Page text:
‘They are the most beautiful women in Africa,’ he enthuses, breaking off to draw my attention to someone who looks more gorgeous than any we’ve seen today.
‘She is not Fulani,’ he says dismissively, ‘she is Songhai.’
He comes up to a girl with a round face, doe-like eyes and large breasts.
‘She is Fulani,’ says Pigmy with a big smile. ‘This is Aya. My family wanted me to marry her.’
I think I’m beginning to get the hang of this. If Pigmy fancies them, they’re Fulani.
Making the most of the shade, we walk through a low building onto a factory floor of women at sewing machines, maybe forty or fifty of them, every one clacking away at full tilt to satisfy the crowd waiting to collect repaired clothes, re-stitched sheets, finished dresses, robes, headdresses. Then we’re out of this dark and tumultuously noisy room and into a light and tumultuously noisy square, at the far end of which, bathed in dusty sunlight, is the building I feel I know so well, the Grande Mosquée, the largest mud-built structure in Africa.
‘In the world,’ Pigmy corrects me.
To Western steel, glass and concrete tastes, the mud-walled mosque seems to obey none of the normal rules of construction. It’s organic, fairy-tale architecture, the ultimate winner of any beach building competition. Instead of the columns, capitals and cornices we’ve been brought up to think of as architectural basics, it features tall conical shapes reminiscent of termite mounds. Three 40-foot towers, each one crowned with an ostrich egg, face onto the square, linked by a wall of slim, pointed buttresses.
The mud walls are renewed every year in one great communal enterprise. Women carry the water to mix the mortar, which the men then carry and apply to the walls, using the projecting beams like scaffolding. During the work, anyone who needs refreshment is invited in and given tea by the old ladies of the town, but anyone seen to be avoiding work is hooted at by the women.
Pigmy waxes lyrical about the hundred pillars inside and the hundred windows in the roof, but when I ask if I can go and see them he is apologetic. Apparently, some Americans recently used the interior for a fashion shoot and so offended local sensibilities that non-Muslims are no longer allowed in.
We walk back together to Pigmy’s house, through quieter streets, where all the houses seem miniatures of the mosque, walls modelled with plaster laid over mud brick, one organic outer-skin, buttressed and rounded off. Outside one house, a group of children are mixing fresh mortar with their feet, imitating the tradition of the barey, the master masons of Djenné. The mortar looks grey and lifeless until it dries on the walls and soaks up the sunlight and turns a soft brown. At sunrise and sunset it is golden.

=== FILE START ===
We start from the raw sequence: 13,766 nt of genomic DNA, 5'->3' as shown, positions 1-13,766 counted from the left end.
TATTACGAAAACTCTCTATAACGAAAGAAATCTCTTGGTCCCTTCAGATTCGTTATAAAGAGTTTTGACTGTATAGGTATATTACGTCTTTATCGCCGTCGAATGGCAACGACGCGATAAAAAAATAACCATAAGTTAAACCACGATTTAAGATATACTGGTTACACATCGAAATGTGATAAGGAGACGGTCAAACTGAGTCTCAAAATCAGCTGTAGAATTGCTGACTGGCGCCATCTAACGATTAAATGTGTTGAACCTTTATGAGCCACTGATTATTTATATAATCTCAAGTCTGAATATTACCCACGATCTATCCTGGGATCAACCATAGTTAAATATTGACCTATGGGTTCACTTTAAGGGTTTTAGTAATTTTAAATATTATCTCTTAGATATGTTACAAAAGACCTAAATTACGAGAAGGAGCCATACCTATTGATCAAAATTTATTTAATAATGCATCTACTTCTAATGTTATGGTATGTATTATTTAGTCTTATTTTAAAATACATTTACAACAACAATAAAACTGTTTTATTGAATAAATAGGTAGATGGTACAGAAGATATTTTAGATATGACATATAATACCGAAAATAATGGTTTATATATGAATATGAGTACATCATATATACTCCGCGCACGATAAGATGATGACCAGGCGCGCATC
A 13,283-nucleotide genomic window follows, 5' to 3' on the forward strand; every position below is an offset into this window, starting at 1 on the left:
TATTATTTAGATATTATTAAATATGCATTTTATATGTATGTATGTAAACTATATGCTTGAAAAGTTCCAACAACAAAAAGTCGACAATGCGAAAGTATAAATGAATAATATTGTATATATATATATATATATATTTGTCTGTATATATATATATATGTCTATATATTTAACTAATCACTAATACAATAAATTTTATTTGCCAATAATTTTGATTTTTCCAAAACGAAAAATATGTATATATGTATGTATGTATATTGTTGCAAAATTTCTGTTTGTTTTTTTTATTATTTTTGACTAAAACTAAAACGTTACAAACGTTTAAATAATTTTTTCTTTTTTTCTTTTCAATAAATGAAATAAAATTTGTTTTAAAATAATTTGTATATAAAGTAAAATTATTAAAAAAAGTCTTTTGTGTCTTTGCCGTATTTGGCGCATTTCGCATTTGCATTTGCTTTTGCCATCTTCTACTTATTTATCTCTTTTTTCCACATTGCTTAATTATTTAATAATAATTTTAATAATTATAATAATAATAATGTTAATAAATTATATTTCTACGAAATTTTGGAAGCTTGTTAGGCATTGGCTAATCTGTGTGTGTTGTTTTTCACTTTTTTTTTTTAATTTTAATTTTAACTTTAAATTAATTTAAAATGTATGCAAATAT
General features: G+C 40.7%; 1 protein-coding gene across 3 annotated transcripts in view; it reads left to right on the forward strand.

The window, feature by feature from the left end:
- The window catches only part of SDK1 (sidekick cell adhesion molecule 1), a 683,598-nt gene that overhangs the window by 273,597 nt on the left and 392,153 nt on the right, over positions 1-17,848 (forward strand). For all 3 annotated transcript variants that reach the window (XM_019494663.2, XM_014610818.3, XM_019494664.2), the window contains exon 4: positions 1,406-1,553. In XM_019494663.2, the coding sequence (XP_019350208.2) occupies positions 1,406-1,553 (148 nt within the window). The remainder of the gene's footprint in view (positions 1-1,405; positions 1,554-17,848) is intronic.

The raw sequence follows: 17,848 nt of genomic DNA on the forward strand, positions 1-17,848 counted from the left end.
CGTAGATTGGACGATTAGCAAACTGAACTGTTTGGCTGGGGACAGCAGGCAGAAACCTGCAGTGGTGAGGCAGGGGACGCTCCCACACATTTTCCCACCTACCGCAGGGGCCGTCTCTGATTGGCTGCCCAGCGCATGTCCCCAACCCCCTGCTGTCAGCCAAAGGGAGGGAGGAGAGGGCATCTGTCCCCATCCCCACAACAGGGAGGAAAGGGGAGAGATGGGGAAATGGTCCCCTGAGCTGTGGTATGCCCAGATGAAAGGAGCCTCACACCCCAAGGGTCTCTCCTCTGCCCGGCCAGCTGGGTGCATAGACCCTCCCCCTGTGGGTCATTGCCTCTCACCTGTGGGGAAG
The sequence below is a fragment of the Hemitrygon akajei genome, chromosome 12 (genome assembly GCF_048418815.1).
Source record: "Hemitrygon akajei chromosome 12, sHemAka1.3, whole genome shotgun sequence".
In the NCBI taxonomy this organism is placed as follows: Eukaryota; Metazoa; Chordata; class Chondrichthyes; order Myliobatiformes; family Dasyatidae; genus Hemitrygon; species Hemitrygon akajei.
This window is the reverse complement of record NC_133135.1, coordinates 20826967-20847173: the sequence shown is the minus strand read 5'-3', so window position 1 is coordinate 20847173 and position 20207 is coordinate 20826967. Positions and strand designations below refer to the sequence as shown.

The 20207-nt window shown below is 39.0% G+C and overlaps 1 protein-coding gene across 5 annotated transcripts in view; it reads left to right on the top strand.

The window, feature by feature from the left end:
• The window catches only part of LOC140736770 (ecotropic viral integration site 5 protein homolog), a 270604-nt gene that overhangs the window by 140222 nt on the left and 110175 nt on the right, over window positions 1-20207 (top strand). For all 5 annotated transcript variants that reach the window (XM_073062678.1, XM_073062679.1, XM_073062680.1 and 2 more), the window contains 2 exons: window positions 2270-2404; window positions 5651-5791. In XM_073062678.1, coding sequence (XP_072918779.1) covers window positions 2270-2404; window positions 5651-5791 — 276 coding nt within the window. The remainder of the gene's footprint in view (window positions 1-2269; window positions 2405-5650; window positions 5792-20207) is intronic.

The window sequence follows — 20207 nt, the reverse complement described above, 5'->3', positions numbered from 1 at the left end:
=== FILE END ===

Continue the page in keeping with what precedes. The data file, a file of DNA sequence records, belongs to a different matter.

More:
At Pigmy’s house I meet his wife of eight months. She sits in a doorway of the courtyard, having her ankles hennaed for the big day tomorrow. She’s placid and pretty, with an aura of quiet ease that contrasts sharply with Pigmy’s restless energy. I ask how they met. Apparently, she sold milkshakes in the market and Pigmy flirted with her (as I’d seen him do with cousins and sisters of friends that he encountered earlier today). Milkshakes, however, grew into true love. His parents were not keen, because she was a country girl and he was a relatively affluent city boy. Pigmy is strong-willed and insisted on marrying her, even though the price he paid for not having a wife found for him by the family was to forfeit gifts from his parents’ friends.
He speaks earnestly of her many virtues, but she says nothing, just turns her big brown eyes towards him. The woman who is preparing her feet for the henna is, by contrast, an older woman, with a canniness that reflects a much deeper knowledge of life. Occasionally she will break into Pigmy’s romantic banter with muttered asides that send him into fits of laughter. He turns to me.
‘She is like a griot,’ he explains. ‘She is free to say anything she wants.’
This sounds interesting.
‘Can you ask her to tell me the real story, Pigmy?’
He translates. She replies with a wicked smile. He rocks back with laughter.
‘She say, if she were English, she would tell you a lot of things, but she don’t speak English.’
He throws a sidelong glance at his adoring wife.
‘I think it’s good she don’t speak English.’